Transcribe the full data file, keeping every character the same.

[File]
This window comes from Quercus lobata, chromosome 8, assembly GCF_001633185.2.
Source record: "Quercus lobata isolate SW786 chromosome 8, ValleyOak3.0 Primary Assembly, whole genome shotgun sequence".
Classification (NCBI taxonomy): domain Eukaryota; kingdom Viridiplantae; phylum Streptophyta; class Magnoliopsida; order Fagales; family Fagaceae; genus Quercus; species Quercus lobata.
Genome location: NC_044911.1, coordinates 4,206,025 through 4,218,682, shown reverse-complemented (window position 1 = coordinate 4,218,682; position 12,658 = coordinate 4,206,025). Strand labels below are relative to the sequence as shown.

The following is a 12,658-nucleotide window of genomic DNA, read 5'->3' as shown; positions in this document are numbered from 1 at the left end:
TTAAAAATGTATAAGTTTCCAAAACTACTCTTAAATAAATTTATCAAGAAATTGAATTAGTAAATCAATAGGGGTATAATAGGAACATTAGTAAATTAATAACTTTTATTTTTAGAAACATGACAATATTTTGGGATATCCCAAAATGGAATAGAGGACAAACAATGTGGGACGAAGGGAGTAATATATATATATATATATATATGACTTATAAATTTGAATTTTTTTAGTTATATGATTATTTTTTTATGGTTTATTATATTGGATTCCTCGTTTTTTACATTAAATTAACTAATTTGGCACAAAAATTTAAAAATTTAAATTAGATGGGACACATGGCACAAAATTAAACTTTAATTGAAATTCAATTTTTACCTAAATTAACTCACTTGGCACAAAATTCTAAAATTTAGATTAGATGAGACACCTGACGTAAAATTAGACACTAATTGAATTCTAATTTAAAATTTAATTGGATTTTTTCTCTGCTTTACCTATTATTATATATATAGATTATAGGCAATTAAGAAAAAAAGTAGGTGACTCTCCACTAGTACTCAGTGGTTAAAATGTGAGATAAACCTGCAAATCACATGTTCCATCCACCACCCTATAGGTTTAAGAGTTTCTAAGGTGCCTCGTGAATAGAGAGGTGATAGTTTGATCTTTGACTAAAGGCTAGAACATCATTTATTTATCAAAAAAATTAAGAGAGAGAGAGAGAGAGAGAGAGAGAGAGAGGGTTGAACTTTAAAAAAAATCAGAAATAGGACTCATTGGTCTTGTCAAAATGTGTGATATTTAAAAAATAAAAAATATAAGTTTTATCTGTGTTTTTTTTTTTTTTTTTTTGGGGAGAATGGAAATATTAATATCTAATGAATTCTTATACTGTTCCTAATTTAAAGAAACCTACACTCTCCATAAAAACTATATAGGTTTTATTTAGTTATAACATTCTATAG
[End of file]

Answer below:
This window comes from Quercus lobata, chromosome 8, assembly GCF_001633185.2.
Source record: "Quercus lobata isolate SW786 chromosome 8, ValleyOak3.0 Primary Assembly, whole genome shotgun sequence".
Classification (NCBI taxonomy): domain Eukaryota; kingdom Viridiplantae; phylum Streptophyta; class Magnoliopsida; order Fagales; family Fagaceae; genus Quercus; species Quercus lobata.
Genome location: NC_044911.1, coordinates 4,206,025 through 4,218,682, shown reverse-complemented (window position 1 = coordinate 4,218,682; position 12,658 = coordinate 4,206,025). Strand labels below are relative to the sequence as shown.

The following is a 12,658-nucleotide window of genomic DNA, read 5'->3' as shown; positions in this document are numbered from 1 at the left end:
TTAAAAATGTATAAGTTTCCAAAACTACTCTTAAATAAATTTATCAAGAAATTGAATTAGTAAATCAATAGGGGTATAATAGGAACATTAGTAAATTAATAACTTTTATTTTTAGAAACATGACAATATTTTGGGATATCCCAAAATGGAATAGAGGACAAACAATGTGGGACGAAGGGAGTAATATATATATATATATATATATGACTTATAAATTTGAATTTTTTTAGTTATATGATTATTTTTTTATGGTTTATTATATTGGATTCCTCGTTTTTTACATTAAATTAACTAATTTGGCACAAAAATTTAAAAATTTAAATTAGATGGGACACATGGCACAAAATTAAACTTTAATTGAAATTCAATTTTTACCTAAATTAACTCACTTGGCACAAAATTCTAAAATTTAGATTAGATGAGACACCTGACGTAAAATTAGACACTAATTGAATTCTAATTTAAAATTTAATTGGATTTTTTCTCTGCTTTACCTATTATTATATATATAGATTATAGGCAATTAAGAAAAAAAGTAGGTGACTCTCCACTAGTACTCAGTGGTTAAAATGTGAGATAAACCTGCAAATCACATGTTCCATCCACCACCCTATAGGTTTAAGAGTTTCTAAGGTGCCTCGTGAATAGAGAGGTGATAGTTTGATCTTTGACTAAAGGCTAGAACATCATTTATTTATCAAAAAAATTAAGAGAGAGAGAGAGAGAGAGAGAGAGAGAGAGGGTTGAACTTTAAAAAAAATCAGAAATAGGACTCATTGGTCTTGTCAAAATGTGTGATATTTAAAAAATAAAAAATATAAGTTTTATCTGTGTTTTTTTTTTTTTTTTTTTGGGGAGAATGGAAATATTAATATCTAATGAATTCTTATACTGTTCCTAATTTAAAGAAACCTACACTCTCCATAAAAACTATATAGGTTTTATTTAGTTATAACATTCTATAG